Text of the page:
Guyana’s President Irfaan Ali on Sunday - African Emancipation Day - pledged the country’s commitment to work with the rest of the Caribbean Community (CARICOM) to continue pressing for compensation and other forms of justice for African enslavement
“Guyana will continue to support the efforts being made within the Caribbean Community to press for the convening of an international summit to demand reparative justice for the victims of the transatlantic slave trade, African enslavement, and its enduring effects,” he said.
United Kingdom experts had in the past had said that their country had been wary of the legal implications of granting reparations, but would instead prefer to continue financing social and economic developmental projects in its former colonies.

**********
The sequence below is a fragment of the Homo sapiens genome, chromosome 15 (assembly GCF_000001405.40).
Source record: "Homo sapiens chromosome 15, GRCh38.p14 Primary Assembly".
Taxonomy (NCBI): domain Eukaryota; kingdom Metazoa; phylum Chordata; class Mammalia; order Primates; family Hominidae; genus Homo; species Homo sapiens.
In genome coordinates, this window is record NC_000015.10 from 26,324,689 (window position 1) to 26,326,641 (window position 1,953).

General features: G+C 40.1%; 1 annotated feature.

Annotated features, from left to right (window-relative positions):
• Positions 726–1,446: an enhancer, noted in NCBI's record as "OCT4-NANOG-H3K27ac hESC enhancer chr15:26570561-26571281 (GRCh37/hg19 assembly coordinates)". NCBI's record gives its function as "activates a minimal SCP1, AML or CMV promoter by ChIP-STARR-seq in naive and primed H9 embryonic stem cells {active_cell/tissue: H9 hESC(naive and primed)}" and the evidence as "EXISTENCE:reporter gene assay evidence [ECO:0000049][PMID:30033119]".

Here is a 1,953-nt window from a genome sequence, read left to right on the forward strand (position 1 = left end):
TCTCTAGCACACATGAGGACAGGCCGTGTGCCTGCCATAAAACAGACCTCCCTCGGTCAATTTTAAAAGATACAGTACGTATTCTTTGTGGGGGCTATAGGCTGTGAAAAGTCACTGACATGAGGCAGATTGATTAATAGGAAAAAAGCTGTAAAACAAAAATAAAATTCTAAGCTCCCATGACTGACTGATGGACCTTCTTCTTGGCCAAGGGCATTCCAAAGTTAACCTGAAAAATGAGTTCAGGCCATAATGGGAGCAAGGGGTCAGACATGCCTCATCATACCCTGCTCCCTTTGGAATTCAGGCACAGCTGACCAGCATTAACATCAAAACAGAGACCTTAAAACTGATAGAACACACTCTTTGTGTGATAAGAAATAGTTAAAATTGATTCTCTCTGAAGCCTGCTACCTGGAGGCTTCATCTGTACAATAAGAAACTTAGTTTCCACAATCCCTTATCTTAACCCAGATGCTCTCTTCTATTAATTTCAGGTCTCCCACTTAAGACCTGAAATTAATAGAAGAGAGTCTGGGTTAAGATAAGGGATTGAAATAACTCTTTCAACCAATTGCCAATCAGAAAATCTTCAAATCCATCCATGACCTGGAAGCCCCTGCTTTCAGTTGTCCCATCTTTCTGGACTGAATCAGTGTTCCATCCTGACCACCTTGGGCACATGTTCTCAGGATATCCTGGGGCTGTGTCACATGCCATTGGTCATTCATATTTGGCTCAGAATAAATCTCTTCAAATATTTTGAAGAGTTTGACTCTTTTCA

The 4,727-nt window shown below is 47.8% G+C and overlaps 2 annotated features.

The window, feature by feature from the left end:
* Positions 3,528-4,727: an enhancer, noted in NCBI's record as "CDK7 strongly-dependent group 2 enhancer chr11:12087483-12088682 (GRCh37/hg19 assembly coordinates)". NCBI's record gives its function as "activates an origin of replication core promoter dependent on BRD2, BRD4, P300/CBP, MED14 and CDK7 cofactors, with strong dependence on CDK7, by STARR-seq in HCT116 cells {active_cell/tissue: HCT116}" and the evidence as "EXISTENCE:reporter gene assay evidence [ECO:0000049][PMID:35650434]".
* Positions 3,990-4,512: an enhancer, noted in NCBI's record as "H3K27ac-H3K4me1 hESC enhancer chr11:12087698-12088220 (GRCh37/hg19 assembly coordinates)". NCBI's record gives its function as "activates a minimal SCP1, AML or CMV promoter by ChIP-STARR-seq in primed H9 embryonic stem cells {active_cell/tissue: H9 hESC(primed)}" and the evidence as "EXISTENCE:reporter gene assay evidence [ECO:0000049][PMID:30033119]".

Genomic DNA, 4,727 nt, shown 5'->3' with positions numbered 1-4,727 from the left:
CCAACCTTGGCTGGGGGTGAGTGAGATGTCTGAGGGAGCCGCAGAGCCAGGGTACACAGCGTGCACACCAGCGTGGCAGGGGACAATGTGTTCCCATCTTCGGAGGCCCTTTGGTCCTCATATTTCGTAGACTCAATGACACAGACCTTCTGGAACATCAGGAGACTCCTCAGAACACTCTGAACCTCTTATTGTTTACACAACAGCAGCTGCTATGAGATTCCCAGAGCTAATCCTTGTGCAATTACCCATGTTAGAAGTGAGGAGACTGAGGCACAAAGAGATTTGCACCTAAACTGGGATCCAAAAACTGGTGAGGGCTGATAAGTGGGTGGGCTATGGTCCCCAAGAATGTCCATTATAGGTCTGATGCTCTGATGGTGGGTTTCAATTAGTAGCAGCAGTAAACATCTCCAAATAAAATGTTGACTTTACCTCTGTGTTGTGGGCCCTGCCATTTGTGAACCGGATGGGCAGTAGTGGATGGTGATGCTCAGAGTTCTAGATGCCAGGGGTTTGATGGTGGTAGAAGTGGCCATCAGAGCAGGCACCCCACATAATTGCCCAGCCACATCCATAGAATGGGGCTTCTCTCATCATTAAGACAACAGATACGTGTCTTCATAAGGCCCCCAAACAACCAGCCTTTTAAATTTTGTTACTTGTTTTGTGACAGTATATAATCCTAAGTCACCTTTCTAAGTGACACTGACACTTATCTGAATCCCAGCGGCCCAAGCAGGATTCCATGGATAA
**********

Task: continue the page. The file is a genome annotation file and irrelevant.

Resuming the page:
Ali called for “a full and unconditional apology” from those responsible and who benefitted from the transatlantic slave trade.
His mainly Indo-Guyanese backed People’s Progressive Party Civic administration has often been accused of discrimination by African-Guyanese interest groups and the opposition party.
Ali credited African-Guyanese for historically laying the groundwork for Guyana’s economy and their contributions today in a vast array of sectors and national life.
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